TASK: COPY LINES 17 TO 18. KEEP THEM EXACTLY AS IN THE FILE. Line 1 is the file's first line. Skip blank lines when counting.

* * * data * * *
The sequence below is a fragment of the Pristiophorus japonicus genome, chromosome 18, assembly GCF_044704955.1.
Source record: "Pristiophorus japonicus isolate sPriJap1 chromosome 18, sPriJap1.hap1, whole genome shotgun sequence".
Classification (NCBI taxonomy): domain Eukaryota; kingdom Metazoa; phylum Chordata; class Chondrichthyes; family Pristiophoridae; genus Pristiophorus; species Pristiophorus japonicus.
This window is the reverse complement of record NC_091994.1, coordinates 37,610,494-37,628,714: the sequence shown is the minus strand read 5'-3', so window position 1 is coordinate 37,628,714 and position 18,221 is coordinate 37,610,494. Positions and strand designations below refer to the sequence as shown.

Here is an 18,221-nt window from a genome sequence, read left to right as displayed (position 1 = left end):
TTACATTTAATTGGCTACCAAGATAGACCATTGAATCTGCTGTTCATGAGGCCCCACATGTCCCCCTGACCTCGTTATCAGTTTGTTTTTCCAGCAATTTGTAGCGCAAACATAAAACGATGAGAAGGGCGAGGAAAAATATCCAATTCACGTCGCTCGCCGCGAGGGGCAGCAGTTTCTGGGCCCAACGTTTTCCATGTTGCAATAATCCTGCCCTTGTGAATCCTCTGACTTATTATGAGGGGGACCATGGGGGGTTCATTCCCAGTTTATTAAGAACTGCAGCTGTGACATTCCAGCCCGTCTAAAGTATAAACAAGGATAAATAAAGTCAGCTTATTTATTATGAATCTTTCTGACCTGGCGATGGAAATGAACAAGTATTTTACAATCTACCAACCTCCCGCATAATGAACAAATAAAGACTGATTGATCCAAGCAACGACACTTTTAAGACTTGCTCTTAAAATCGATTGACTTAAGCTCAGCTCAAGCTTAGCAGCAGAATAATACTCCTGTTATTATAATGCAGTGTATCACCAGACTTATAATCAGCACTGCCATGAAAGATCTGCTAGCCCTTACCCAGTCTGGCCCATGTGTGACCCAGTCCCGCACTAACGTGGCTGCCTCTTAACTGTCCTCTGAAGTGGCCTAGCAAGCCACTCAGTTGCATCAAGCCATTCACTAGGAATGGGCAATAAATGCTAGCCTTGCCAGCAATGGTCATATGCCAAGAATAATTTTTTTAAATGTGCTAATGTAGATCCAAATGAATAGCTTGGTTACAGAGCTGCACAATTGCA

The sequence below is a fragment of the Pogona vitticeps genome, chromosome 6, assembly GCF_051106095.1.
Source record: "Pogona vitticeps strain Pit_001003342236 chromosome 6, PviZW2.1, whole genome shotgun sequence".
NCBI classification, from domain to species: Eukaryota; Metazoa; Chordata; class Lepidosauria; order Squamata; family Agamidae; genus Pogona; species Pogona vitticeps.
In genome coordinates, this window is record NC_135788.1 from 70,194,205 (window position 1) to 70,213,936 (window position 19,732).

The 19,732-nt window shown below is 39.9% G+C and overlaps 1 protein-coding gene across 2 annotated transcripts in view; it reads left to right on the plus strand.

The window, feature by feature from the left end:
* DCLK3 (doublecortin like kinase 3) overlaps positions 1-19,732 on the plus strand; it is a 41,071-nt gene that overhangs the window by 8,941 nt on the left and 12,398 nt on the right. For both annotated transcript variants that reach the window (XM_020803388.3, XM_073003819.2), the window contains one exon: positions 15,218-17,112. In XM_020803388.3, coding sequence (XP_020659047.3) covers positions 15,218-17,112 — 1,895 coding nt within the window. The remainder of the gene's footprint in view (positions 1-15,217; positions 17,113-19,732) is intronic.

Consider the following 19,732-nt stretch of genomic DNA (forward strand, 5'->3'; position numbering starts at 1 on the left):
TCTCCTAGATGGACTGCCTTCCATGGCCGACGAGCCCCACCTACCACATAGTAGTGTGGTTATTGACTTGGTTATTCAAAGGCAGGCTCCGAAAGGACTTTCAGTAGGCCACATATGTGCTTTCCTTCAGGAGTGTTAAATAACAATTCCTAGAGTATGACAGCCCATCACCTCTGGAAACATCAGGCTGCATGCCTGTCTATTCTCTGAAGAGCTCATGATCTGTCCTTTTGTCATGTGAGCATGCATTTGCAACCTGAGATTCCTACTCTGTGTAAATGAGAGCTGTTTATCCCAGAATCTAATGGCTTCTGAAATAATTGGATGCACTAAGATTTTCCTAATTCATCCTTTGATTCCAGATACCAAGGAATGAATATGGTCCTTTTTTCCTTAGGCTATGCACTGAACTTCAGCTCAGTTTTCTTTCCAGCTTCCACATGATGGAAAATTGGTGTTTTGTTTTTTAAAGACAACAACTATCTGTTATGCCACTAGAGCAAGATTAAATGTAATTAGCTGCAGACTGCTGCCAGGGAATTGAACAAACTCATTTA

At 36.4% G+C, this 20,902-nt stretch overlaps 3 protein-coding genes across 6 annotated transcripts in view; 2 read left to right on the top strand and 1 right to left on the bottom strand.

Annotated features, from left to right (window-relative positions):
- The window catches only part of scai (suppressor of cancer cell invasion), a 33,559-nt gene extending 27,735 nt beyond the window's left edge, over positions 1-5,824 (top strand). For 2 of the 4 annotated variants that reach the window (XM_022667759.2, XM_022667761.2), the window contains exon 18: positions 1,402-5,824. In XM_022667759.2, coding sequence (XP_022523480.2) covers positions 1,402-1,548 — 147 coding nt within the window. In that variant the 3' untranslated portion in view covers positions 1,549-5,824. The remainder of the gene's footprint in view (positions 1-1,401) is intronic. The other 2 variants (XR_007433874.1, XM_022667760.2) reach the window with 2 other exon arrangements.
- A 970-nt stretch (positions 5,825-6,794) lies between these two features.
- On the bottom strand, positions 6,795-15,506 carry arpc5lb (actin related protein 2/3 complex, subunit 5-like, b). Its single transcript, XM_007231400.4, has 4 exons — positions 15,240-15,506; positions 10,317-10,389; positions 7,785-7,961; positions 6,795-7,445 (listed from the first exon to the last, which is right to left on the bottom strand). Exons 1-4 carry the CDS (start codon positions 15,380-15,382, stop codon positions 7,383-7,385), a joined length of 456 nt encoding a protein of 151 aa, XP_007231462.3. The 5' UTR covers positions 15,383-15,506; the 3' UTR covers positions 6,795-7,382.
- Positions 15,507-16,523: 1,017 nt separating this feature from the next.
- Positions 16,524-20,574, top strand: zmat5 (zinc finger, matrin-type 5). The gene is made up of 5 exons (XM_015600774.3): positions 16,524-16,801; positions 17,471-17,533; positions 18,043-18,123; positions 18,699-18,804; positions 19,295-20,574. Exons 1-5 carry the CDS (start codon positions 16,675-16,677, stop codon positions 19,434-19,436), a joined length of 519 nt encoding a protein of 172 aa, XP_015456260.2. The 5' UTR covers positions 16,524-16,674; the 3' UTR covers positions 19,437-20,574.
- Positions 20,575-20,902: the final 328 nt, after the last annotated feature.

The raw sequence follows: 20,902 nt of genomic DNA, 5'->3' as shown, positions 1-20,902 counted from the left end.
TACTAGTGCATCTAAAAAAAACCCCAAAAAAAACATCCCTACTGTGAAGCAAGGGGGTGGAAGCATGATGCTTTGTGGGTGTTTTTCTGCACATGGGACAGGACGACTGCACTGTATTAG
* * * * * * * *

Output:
Annotated features, from left to right (window-relative positions):
- The window catches only part of scai (suppressor of cancer cell invasion), a 33,559-nt gene extending 27,735 nt beyond the window's left edge, over positions 1-5,824 (top strand). For 2 of the 4 annotated variants that reach the window (XM_022667759.2, XM_022667761.2), the window contains exon 18: positions 1,402-5,824. In XM_022667759.2, coding sequence (XP_022523480.2) covers positions 1,402-1,548 — 147 coding nt within the window. In that variant the 3' untranslated portion in view covers positions 1,549-5,824. The remainder of the gene's footprint in view (positions 1-1,401) is intronic. The other 2 variants (XR_007433874.1, XM_022667760.2) reach the window with 2 other exon arrangements.